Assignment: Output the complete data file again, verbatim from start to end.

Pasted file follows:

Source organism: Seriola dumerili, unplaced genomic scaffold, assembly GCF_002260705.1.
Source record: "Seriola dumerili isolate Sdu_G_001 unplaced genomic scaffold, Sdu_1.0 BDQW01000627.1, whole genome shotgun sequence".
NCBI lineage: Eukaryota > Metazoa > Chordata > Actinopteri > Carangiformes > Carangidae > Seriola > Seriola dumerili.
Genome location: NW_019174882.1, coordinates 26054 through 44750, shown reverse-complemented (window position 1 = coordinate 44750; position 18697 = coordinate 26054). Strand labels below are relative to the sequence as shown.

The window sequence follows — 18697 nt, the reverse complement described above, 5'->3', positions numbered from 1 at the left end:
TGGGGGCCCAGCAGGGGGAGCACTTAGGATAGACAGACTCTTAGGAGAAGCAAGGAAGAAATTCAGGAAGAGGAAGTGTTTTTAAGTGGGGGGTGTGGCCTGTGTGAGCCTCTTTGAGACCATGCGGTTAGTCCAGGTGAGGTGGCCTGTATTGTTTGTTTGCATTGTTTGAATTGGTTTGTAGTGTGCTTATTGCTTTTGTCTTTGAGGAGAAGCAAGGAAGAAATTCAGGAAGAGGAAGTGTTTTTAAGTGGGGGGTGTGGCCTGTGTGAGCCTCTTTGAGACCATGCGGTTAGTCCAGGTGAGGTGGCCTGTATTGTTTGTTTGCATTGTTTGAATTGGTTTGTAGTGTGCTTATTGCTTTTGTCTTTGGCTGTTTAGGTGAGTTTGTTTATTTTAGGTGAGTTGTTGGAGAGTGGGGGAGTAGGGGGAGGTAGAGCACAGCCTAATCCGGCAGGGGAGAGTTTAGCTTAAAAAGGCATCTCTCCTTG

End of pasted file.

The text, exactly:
Source organism: Seriola dumerili, unplaced genomic scaffold, assembly GCF_002260705.1.
Source record: "Seriola dumerili isolate Sdu_G_001 unplaced genomic scaffold, Sdu_1.0 BDQW01000627.1, whole genome shotgun sequence".
NCBI lineage: Eukaryota > Metazoa > Chordata > Actinopteri > Carangiformes > Carangidae > Seriola > Seriola dumerili.
Genome location: NW_019174882.1, coordinates 26054 through 44750, shown reverse-complemented (window position 1 = coordinate 44750; position 18697 = coordinate 26054). Strand labels below are relative to the sequence as shown.

The window sequence follows — 18697 nt, the reverse complement described above, 5'->3', positions numbered from 1 at the left end:
TGGGGGCCCAGCAGGGGGAGCACTTAGGATAGACAGACTCTTAGGAGAAGCAAGGAAGAAATTCAGGAAGAGGAAGTGTTTTTAAGTGGGGGGTGTGGCCTGTGTGAGCCTCTTTGAGACCATGCGGTTAGTCCAGGTGAGGTGGCCTGTATTGTTTGTTTGCATTGTTTGAATTGGTTTGTAGTGTGCTTATTGCTTTTGTCTTTGAGGAGAAGCAAGGAAGAAATTCAGGAAGAGGAAGTGTTTTTAAGTGGGGGGTGTGGCCTGTGTGAGCCTCTTTGAGACCATGCGGTTAGTCCAGGTGAGGTGGCCTGTATTGTTTGTTTGCATTGTTTGAATTGGTTTGTAGTGTGCTTATTGCTTTTGTCTTTGGCTGTTTAGGTGAGTTTGTTTATTTTAGGTGAGTTGTTGGAGAGTGGGGGAGTAGGGGGAGGTAGAGCACAGCCTAATCCGGCAGGGGAGAGTTTAGCTTAAAAAGGCATCTCTCCTTG